Jumping droplets key to energy efficient products
A team at Duke University has, in fact, developed a new way of producing thermal diodes, devices which regulate heat to preferentially flow in a certain direction, effectively creating a thermal conductor in the forward direction and an insulator in the reverse direction.
While thermal diodes can be made from solid materials, these solid-state diodes are not nearly as effective as “phase-change” thermal diodes that rely on vaporisation and condensation to transport heat, say the scientists.
These phase-change diodes can transfer over a hundred times more heat in the forward direction compared to the reverse, but with major limitations — they are dependent on gravity or restricted by a tubular configuration.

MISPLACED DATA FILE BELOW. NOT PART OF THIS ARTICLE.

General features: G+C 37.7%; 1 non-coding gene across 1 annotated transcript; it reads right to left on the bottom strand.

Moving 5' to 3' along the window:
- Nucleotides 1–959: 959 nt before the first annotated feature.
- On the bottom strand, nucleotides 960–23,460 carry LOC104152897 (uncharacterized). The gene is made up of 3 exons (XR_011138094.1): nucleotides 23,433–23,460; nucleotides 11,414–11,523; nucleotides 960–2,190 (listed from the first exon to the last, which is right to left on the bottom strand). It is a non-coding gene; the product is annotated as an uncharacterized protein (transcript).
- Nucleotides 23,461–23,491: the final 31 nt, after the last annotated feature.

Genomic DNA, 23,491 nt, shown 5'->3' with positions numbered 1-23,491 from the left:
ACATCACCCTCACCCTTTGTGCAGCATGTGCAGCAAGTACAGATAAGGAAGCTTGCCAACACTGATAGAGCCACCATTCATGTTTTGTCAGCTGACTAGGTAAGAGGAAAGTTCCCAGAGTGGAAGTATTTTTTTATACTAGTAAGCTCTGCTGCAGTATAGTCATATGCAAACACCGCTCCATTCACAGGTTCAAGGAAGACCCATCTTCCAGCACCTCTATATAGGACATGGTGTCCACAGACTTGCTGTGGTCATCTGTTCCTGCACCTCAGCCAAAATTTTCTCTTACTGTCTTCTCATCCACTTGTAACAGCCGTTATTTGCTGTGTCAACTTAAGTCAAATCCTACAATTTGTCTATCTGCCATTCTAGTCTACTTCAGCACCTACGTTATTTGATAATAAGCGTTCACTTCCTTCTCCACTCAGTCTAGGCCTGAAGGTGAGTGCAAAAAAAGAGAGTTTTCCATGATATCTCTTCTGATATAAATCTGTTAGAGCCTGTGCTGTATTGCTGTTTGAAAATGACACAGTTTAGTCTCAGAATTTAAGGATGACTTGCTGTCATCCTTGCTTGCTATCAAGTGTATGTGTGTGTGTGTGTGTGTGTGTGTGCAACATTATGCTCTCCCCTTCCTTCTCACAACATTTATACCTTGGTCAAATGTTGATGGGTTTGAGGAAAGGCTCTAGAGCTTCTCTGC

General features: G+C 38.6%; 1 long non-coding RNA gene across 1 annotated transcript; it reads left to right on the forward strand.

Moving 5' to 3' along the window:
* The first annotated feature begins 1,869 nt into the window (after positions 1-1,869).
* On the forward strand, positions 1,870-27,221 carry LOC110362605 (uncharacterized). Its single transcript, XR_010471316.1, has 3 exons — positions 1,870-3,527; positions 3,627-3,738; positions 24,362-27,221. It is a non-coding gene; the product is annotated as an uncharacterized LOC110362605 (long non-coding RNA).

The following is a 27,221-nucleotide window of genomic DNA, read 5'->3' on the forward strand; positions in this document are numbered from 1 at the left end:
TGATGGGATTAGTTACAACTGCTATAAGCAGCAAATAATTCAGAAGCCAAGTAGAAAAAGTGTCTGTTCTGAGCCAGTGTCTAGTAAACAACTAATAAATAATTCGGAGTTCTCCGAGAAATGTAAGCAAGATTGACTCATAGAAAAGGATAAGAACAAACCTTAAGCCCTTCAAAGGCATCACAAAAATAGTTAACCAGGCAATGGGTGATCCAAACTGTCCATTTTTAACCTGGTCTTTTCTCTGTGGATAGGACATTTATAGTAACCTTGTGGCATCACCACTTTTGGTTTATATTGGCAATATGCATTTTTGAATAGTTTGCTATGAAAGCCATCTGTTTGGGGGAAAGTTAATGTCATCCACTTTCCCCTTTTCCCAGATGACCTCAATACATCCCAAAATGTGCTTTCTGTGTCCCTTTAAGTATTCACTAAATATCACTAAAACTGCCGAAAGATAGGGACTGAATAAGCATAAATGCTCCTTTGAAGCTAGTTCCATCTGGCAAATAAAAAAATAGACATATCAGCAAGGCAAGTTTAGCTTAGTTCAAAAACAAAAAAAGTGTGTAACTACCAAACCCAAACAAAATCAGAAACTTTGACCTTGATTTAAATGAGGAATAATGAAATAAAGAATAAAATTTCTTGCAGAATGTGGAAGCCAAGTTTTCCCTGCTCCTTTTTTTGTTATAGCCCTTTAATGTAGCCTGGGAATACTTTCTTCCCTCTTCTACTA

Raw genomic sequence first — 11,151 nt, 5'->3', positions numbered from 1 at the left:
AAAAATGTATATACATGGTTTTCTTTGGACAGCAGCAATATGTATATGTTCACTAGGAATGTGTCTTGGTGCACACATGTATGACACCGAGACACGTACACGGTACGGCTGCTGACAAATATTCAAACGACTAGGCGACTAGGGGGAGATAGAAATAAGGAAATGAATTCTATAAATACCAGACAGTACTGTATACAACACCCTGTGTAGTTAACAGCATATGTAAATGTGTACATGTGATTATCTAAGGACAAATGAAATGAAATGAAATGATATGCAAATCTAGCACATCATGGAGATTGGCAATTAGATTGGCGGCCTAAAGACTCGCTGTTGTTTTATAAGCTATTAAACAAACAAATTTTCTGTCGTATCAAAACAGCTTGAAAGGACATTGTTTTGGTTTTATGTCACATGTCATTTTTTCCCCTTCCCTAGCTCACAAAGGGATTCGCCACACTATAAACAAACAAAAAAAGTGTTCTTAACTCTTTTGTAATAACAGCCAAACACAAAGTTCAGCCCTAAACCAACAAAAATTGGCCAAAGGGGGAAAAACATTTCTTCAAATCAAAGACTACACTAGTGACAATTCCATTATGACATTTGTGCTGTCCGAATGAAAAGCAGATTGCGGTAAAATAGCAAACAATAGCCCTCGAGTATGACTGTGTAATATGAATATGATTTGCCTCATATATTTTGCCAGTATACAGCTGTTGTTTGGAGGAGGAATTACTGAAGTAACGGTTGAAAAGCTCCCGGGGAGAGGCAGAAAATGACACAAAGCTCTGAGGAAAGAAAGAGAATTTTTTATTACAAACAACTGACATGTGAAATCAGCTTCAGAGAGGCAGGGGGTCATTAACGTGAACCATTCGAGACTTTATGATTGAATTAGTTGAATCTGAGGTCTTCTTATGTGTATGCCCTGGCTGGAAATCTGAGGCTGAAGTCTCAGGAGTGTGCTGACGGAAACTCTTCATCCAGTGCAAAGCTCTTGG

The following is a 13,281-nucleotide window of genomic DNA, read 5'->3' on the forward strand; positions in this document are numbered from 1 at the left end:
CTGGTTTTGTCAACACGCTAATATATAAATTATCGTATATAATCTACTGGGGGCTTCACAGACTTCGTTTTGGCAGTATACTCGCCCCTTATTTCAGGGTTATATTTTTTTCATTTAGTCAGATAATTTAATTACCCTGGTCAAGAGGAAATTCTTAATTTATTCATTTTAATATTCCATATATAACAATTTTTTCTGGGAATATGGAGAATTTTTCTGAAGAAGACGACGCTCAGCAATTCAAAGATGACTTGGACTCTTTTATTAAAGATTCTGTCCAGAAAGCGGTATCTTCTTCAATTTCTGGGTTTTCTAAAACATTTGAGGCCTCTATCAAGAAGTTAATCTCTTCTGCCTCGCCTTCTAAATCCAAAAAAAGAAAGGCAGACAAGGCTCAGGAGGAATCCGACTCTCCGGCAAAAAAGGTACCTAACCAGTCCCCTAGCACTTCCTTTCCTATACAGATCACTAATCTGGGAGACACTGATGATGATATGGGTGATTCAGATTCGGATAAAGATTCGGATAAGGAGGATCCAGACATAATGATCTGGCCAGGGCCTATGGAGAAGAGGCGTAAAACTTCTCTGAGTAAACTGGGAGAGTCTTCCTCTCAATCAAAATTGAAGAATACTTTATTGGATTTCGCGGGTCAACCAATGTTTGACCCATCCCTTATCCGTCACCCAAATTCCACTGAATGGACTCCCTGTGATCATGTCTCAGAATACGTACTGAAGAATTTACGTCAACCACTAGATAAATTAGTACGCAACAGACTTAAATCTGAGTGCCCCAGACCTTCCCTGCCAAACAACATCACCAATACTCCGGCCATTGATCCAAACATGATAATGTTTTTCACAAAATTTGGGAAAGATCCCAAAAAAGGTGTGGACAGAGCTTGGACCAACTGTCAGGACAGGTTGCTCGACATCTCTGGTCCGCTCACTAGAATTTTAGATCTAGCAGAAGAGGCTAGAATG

These limitations severely constrain the application of phase-change thermal diodes, for example, in mobile electronics which require orientation independence or solar panels which require a large surface area.
The Duke engineers believe they have figured out a way to solve these limitations to existing thermal diodes by exploiting self-propelled water droplets, which can jump from a superhydrophobic (highly water-repellent) surface to a superhydrophilic (highly absorbent) surface, but not the other way around.